Have you ever seen this type of Begonia before? Begonia Ferox is a quite recently discovered species and although it might look like an unfriendly new member to the plant family, get ready to be surprised.
Hailing from the limestone regions of China, Begonia Ferox features ferociously bulleted leaves that belong in every begonia fanatic's collection. Begonia Ferox is a species of flowering plant in the Begoniaceae family, native to tropical and subtropical regions of Asia and Africa. Begonia Ferox got its name due to its fierce-looking leaves with very prominent bullae.
At maturity, this plant closely resembles Begonia melanobullata, but is distinguished by the sharply accuminated apex of the leaves (i.e. the leaves come to a more dramatic point). It is also a bit slower to develop its iconic bullae. This begonia will thrive in high humidity, but be sure it also has some airflow.
Ferox Begonia Has Fiery Looks
With its fiery look, no, the Begonia Ferox does not have the most approachable looks of all plants. As one of the members of the diverse Begoniaceae family members, this unique plant is definitely known for its unusual qualities and appearance. Although botanists find it hard to believe that this type of plant is not highly popular among people, perhaps it's the fiery appearance of the plant. Let's find out what this spikey plant with black cones is all about. A little hint: it is actually among those plants that feel good to touch.
What Is the Origin of Begonia Ferox?
This unusual but beautiful plant is native to the country of China. Southwestern parts of China, especially Guangxi, are the central hub of the Begonia family and, of course, Begonia Ferox. Limestone rocks are Begonia’s natural habitat location and the area of Guangxi is abundant with it. China is home to a diverse category of plant families with Begonia Ferox as one of them.
Ferox Begonia Is Easy To Grow
The Begonia Ferox grows efficiently in moist soil in a moderate amount of light. The plant will easily sustain itself in these circumstances, although the presence of natural light, in particular, is not necessary. You can speak of a terrarium culture that the Ferox prefers, but just keep track of air dryness and avoid a low humidity percentage in the area of its growth.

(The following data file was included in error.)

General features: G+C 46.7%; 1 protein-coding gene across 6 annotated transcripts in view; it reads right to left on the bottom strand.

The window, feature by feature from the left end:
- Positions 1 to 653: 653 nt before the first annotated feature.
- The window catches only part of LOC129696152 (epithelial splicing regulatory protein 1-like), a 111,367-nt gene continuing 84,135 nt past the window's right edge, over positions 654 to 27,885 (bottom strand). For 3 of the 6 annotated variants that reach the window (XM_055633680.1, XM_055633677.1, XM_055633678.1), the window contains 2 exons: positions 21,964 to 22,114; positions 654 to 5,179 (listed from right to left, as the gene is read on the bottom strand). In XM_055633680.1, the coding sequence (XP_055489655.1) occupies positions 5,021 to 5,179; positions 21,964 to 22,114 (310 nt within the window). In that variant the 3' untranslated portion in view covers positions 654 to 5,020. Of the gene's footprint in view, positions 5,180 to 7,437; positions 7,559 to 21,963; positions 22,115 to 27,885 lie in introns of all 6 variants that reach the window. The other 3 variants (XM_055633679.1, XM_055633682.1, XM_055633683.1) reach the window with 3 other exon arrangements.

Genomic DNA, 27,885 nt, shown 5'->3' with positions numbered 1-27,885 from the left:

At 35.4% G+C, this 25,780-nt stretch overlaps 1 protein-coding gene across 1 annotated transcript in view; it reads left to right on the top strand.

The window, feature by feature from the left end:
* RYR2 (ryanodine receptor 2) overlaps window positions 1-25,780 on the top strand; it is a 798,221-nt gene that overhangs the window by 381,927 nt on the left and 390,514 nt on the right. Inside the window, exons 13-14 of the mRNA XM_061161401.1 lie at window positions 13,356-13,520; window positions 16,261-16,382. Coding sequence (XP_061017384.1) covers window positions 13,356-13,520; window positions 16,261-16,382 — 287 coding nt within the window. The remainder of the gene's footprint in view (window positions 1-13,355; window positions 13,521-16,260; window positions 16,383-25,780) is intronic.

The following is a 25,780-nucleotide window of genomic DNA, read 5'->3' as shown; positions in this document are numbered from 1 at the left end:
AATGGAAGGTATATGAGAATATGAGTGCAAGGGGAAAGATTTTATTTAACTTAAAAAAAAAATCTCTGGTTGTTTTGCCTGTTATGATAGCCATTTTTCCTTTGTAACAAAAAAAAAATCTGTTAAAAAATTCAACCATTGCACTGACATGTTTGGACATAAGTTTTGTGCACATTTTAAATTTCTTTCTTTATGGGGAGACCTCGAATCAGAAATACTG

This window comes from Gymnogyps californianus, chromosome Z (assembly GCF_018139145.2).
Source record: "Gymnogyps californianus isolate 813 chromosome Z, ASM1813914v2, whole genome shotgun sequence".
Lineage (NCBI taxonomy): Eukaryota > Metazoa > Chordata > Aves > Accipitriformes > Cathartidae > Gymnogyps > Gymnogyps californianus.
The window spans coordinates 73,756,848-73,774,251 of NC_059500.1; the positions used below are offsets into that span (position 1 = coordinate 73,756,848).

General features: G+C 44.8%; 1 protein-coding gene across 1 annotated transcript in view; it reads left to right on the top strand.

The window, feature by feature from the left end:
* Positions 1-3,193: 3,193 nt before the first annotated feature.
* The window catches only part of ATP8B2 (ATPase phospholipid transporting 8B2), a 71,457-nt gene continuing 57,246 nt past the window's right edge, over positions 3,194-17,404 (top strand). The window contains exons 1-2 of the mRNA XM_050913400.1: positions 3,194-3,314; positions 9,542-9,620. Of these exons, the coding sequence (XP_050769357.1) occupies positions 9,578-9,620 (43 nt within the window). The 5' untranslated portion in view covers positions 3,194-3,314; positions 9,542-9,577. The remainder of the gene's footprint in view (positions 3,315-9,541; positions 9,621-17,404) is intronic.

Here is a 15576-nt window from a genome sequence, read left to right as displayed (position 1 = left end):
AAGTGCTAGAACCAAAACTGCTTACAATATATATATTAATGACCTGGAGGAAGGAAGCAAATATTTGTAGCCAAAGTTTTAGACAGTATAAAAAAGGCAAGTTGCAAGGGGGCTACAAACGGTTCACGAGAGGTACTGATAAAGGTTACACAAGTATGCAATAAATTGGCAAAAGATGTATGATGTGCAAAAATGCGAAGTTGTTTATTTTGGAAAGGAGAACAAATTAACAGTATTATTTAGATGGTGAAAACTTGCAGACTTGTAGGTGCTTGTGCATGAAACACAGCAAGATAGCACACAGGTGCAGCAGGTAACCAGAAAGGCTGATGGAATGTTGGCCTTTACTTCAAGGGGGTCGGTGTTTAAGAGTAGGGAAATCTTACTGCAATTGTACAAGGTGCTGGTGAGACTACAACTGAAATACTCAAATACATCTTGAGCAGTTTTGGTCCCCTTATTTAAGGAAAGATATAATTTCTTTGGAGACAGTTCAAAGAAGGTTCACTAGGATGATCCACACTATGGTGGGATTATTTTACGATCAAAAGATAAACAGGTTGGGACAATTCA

Looks Can Be Deceiving
The foliage of the Begonia Ferox is what's causing the most jaw-dropping effects when you first get your eyes on it. When mature, it contains a mix of raised black cones that almost resemble teeth, though not sharp to the touch. The tip of black each cone initially grows a single hair which falls off within time. The cones (bullae) actually appear gradually as the plant matures, with new leaves coming out a flat green. As mature plants, they look very similar to each other, having sturdy leaves. The plant requires a terrarium culture and is easy to grow and propagate. So what are you waiting for, plant people? Isn't this THE must-have plant for 2021 to enhance the plant-posse in your window sill or terrarium? If only we could get our hands on one...
Care of Begonia Ferox
Begonia Ferox is commonly known as the "tough begonia" due to its ability to withstand adverse growing conditions, but it is also highly valued for its ornamental qualities. It is often used as an indoor plant, as well as in gardens and public landscapes in warmer climates.
- Bright, indirect light
- 45 to 95 degrees
- Humidity 60% or more
- Grow in a terrarium or greenhouse
- 12 to 18 inches tall
- Water when the top two inches of soil are dry
Propagation of the Ferox Begonia
This species propagates easily from whole leaves or leaf sections. It is best to have a petiole of .5-1 inch, as leaf sections are more prone to rot. Even immature leaves, without bullae, will germinate easily from leaf cuttings.